Personally, when I travel, I am more interested in the track record for delays. It really would not occur to me to check on the carrier’s equipment and the safety record of the equipment. It is, however, absolutely a good idea to check on the safety of small airlines and airlines in developing countries if you're traveling there. One of the things people going on safari, for example, may not always know is that safety regulations in other countries aren’t necessarily what we take for granted here. There are 80 different commercial carriers in Africa, so you’ve got a lot of variance there. Another thing I think is important is to check on a country’s safety rating from the FAA. Most of the airports we all fly into are safe and have been reviewed and audited by the FAA, so there has been a third party scrutiny about the way they operate and do business, and even the regulatory requirements that they have to adhere to.
MORE: Are American airlines safer than international airlines?
MB: It depends on the country and the track record of the carrier. It really would be wrong to say that U.S. airlines are safer. I don’t think you would see more than a mirco difference with many countries.
MORE: Are smaller planes less safe than large ones?
MB: There is a difference in the track record between general aviation and commercial aviation. In general aviation, you lump in people who own their own planes, who sometimes don’t fly very often or who are sometimes less experienced. So, with that whole universe, yes, there is considerable difference and there’s a lot of effort that goes into trying to get people who fly their own planes to be very, very, very rigorous about training and flight hours and all of that.
When it comes to charter service, which was the issue for the Mexican flight that just went down with the singer [Jenni Rivera] on it, there’s a difference in the track record for those charters. There is a difference in their ability to hire seasoned pilots—often pilots for small charters will have fewer flight hours. Now, I’m not talking about NetJets or some of the majors, but [safety concerns and pilot experience] are certainly worth asking and inquiring about.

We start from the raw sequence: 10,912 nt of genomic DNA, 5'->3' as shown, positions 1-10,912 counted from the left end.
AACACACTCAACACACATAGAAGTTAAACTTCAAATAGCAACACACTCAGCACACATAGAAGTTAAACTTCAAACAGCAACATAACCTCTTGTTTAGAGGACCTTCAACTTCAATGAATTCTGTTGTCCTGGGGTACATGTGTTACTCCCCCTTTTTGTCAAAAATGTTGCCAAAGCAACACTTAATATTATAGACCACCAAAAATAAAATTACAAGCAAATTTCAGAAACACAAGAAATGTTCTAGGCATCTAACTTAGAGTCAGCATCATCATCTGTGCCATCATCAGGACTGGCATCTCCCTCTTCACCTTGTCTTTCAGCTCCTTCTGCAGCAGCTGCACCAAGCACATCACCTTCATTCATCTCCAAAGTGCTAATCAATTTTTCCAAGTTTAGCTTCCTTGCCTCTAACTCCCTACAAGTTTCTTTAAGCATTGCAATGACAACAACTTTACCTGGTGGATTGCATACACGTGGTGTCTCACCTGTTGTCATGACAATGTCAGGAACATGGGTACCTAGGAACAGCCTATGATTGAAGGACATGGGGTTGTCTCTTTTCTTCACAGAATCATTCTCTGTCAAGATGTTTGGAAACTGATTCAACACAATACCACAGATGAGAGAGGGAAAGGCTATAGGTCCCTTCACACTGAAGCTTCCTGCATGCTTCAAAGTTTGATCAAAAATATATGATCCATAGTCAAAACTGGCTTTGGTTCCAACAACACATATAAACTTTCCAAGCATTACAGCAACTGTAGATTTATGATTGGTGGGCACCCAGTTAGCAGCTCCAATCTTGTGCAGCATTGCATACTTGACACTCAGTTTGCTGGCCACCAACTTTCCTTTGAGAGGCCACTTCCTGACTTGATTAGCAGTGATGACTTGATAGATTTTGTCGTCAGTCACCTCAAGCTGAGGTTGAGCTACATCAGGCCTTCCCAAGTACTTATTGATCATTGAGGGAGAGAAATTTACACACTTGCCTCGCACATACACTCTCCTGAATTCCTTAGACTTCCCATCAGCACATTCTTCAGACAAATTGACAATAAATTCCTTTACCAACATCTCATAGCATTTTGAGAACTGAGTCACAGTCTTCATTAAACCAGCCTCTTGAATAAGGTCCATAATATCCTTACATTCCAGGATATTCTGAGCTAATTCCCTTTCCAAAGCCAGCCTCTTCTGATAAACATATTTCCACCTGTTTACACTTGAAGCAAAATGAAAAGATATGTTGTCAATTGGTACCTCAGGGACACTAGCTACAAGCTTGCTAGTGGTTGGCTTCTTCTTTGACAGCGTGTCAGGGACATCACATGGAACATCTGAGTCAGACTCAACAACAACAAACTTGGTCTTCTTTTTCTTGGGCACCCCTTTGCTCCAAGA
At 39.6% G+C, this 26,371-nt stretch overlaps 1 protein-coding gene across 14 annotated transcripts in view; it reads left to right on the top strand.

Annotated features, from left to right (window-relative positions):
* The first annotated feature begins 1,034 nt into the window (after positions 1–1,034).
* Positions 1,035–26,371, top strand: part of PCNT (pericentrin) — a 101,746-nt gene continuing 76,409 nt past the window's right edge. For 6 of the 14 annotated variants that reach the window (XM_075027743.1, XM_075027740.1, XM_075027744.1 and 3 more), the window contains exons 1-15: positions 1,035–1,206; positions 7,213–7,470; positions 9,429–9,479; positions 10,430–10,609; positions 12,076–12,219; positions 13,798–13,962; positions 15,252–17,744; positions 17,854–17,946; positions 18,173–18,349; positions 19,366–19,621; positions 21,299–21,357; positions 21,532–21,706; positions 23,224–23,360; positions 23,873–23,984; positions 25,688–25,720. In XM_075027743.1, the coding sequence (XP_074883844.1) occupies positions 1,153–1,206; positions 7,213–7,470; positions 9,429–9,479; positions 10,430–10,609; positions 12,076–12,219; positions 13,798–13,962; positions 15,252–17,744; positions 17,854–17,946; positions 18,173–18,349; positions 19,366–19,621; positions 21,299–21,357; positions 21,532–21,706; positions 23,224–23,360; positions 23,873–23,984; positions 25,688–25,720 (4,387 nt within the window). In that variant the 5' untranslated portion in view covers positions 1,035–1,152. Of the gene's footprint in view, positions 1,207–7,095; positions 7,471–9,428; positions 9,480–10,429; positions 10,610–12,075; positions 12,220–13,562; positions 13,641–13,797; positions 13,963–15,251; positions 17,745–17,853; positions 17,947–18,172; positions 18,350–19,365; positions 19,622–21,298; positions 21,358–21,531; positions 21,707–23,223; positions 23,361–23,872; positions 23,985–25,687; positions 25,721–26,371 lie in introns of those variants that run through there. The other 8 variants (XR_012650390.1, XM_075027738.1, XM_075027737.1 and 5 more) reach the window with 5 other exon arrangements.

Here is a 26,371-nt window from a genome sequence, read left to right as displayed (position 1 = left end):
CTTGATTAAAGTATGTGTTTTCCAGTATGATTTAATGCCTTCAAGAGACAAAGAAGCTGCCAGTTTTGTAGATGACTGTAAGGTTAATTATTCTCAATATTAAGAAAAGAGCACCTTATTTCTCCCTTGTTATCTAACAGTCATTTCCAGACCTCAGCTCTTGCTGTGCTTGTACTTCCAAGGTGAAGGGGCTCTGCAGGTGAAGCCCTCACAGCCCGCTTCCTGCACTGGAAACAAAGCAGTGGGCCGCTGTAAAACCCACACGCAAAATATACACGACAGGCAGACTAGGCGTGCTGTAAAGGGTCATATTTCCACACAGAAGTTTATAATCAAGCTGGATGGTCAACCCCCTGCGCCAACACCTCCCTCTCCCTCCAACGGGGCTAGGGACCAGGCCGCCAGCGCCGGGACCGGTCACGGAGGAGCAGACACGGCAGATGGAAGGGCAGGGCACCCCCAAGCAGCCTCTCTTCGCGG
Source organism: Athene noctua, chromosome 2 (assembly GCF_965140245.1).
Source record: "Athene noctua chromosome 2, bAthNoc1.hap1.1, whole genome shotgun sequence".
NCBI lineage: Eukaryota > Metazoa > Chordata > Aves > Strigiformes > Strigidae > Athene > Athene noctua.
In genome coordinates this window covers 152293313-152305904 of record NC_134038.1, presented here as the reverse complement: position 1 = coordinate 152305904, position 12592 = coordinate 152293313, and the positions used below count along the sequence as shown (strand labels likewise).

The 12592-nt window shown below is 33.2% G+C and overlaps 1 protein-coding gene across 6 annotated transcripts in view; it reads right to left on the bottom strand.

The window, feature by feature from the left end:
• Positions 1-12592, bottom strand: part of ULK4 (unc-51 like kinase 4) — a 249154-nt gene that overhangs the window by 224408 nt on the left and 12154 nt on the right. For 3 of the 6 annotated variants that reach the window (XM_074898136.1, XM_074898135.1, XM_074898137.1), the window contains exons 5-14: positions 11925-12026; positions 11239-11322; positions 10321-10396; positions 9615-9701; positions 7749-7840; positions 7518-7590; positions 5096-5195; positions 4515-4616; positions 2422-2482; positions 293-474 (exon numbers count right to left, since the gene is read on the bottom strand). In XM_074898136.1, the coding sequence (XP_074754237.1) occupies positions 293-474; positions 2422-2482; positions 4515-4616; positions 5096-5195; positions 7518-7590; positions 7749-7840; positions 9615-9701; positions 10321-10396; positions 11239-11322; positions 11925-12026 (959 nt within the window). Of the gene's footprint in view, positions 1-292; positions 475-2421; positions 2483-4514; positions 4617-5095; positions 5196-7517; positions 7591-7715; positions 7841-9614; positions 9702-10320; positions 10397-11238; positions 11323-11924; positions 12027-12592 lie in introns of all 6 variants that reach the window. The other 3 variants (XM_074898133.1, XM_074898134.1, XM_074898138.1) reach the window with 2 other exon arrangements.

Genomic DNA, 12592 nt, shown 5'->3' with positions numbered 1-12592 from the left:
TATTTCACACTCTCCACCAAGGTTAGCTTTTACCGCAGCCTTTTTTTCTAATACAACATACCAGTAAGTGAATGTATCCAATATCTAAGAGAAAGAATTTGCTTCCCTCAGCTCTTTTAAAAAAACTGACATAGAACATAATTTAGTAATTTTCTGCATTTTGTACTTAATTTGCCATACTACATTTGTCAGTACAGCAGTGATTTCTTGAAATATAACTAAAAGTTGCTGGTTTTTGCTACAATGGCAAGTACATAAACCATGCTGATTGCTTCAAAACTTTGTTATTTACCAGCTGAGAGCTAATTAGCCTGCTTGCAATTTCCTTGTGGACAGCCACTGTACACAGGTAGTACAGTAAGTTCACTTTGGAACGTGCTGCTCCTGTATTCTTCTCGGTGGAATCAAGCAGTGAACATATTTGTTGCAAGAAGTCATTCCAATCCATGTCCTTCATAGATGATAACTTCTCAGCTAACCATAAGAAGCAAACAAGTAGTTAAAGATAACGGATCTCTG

MORE: So it’s more a pilot issue than mechanical issue?
MB: Over 70 percent of all aviation accidents are pilot error, so it’s the human factor that gets you much more than the technology or the equipment.
MORE: What do the stats say on pilots—young v. old, or male v. female?
MB: I’m not aware of any significant differences in terms of safety records on the older/younger, and certainly not male/female. The number of flight hours of experience is something you could correlate to age, and experience matters, there’s no question about it. But remember, a number of younger pilots are also people coming out of the military who have had rigorous, rigorous flight training and may have flown extensively, in circumstances that really hone your flying skills. So, I really wouldn’t put it on an age thing.
MORE: Has flying become safer since 9/11?
MB: If you’re using the word “safer” to include something that is a terrorist act, I do think so. There have been practically no instances of security issues with U.S. flights since 9/11. The couple that we all know about, the shoe bomber or the Christmas Day underwear bomber, for example, were coming from abroad. I do think the kind of rigorous screening that has been instituted by TSA contributes to our overall security in traveling.